Physics: Basic Statistical Physics and Quantum Statistics
What is Statistical Mechanics? To answer, we need to have a little detour and start to talk about another topic, namely Thermodynamics.
Thermodynamics is interested in the relationship among a small number of macroscopic quantities of a body. e.g. pressure, volume, temperature, magnetisation, etc. As such, the basic concepts in thermodynamics rely directly on empirical, experimental confirmation. The power and appeal of thermodynamics is that its predictions are general and robust, and without reference to the microscopic nature of a system: Einstein, once asked about a theory of matter that would change very little or not at all over the next two hundred years, stated that he would make his bet on Thermodynamics.
In a mathematical perspective, thermodynamics has to do with mathematical identities involving derivatives of well defined function. In a physical sense, it has to do first and foremost with the equilibrium properties of a systems, but also transformations such as heating, cooling, melting, volume compression, (de)-magnetisation, etc, chemical reactions, conversion of mechanical work into heat, conversion of heat into mechanical work, etc.
Statistical mechanics is concerned with explaining how such properties and transformation occur as a consequence of the microscopic properties of a system. At small scales, e.g. at the quantum scale, things change incessantly in time, due to electronic, atomic and molecular motion and collisions. How to reconcile the micro- and macro- pictures? For example, how to understand that, while both Newton’s and Schrodinger’s equations appear to be reversible in time at the microscopic level (i.e. without preferred direction of time), on the macroscopic scale we often observe irreversible changes, like at the breaking of a glass, or the mixing of coffee with milk in a cup ? Why does a broken glass not recompose spontaneously? Why do not coffee and milk in a cappuccino mutually separate spontaneously? Or, how is it possible that in thermodynamical equilibrium, the temperature, the pressure, etc. of a body stay constant, given the never-ending motion of the micro-constituents of the body?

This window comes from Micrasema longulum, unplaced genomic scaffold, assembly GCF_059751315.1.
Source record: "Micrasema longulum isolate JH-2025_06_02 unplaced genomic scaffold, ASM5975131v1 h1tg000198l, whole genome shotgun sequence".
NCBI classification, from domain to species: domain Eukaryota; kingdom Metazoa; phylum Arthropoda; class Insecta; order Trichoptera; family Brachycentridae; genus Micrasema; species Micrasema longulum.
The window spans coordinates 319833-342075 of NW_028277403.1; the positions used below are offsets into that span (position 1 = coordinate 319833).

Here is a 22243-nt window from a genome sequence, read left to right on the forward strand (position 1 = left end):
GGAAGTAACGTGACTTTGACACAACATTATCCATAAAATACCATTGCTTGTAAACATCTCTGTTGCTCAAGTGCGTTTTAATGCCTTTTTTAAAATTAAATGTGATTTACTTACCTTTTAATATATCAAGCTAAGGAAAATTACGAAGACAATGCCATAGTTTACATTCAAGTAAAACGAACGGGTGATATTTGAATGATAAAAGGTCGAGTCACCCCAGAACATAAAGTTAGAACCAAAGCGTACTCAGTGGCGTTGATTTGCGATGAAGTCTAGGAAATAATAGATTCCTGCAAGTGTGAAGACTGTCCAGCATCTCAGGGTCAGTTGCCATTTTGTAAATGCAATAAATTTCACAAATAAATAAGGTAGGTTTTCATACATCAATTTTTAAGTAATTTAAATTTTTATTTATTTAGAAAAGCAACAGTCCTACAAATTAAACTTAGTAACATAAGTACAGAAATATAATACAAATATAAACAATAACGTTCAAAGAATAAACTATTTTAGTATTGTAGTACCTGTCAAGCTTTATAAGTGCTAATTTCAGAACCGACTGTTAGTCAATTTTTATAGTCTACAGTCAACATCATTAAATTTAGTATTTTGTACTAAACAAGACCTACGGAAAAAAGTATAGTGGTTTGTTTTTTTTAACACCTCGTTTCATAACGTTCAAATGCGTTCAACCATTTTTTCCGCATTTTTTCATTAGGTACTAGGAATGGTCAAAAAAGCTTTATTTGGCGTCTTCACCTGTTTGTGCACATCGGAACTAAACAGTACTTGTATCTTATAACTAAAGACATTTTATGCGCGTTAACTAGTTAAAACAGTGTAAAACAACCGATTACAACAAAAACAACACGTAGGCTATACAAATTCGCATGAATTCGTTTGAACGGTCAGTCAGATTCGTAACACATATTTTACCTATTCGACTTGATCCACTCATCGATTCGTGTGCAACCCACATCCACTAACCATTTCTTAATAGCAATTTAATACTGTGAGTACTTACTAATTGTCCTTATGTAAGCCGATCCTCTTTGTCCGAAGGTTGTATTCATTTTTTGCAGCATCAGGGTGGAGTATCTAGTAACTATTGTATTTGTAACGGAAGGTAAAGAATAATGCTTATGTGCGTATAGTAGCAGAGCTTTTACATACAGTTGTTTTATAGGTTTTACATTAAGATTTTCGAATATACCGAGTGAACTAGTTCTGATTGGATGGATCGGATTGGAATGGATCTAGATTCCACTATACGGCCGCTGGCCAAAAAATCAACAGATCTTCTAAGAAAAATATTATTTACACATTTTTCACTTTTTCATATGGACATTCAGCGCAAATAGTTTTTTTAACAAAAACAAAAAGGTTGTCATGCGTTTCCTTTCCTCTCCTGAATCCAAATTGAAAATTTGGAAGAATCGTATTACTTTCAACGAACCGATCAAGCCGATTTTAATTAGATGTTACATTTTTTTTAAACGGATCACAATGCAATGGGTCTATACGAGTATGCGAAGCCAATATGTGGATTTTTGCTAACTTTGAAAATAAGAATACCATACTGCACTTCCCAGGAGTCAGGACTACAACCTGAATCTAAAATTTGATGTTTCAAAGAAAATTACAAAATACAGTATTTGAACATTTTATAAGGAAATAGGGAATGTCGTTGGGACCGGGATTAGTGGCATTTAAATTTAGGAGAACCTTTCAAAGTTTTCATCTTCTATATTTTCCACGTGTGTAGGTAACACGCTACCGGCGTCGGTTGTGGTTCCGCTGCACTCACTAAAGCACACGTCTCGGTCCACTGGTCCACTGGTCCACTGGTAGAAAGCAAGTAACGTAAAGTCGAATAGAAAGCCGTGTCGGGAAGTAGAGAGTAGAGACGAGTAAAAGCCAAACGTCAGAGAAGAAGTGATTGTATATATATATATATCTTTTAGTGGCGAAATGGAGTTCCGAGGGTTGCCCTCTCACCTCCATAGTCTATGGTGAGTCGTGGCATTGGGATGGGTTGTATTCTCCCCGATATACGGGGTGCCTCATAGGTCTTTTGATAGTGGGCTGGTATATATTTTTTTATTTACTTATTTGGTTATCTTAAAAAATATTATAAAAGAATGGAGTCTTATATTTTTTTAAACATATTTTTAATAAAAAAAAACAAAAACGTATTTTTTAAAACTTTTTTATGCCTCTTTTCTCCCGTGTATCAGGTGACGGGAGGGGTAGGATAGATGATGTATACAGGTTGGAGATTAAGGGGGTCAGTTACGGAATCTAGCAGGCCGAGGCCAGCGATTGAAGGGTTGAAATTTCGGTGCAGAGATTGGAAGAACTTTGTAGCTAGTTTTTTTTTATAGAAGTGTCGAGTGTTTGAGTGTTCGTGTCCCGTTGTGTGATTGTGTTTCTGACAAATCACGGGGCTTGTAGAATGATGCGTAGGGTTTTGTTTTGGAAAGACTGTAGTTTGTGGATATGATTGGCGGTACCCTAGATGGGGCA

Statistical mechanics provides answers and explanations to these fascinating and deep questions, reconciling microscopic world and macroscopic observations. But the number of microscopic degrees of freedom of a macroscopic body is enormous. So one has to abandon a deterministic approach to the dynamics of each individual particle, and adopt a statistical perspective. Thus concepts like probability, averages, fluctuation become centerstage, and yet in this way a clear connection with the thermodynamical level of description can be established. This program can be accomplished both at the classical and quantum level.
What has been just described constitutes the essence of the course in statistical mechanics, where starting from a microscopic description of matter,
- the central concept of entropy is introduced,
- a connection with thermodynamical quantities is established, and
- paradigmatic systems such as the ideal (quantum an classical) gases are studied.
The overall topic is truly fascinating, since it shows in a beautiful way how what we experience in everyday life naturally emerges from the behavior of matter down at the fundamental space, time, and energy scales.
More information can be found at http://liveatlund.lu.se/departments/physics-N/FYSB12/Pages/default.aspx
mathieu [dot] gisselbrecht [at] sljus [dot] lu [dot] se
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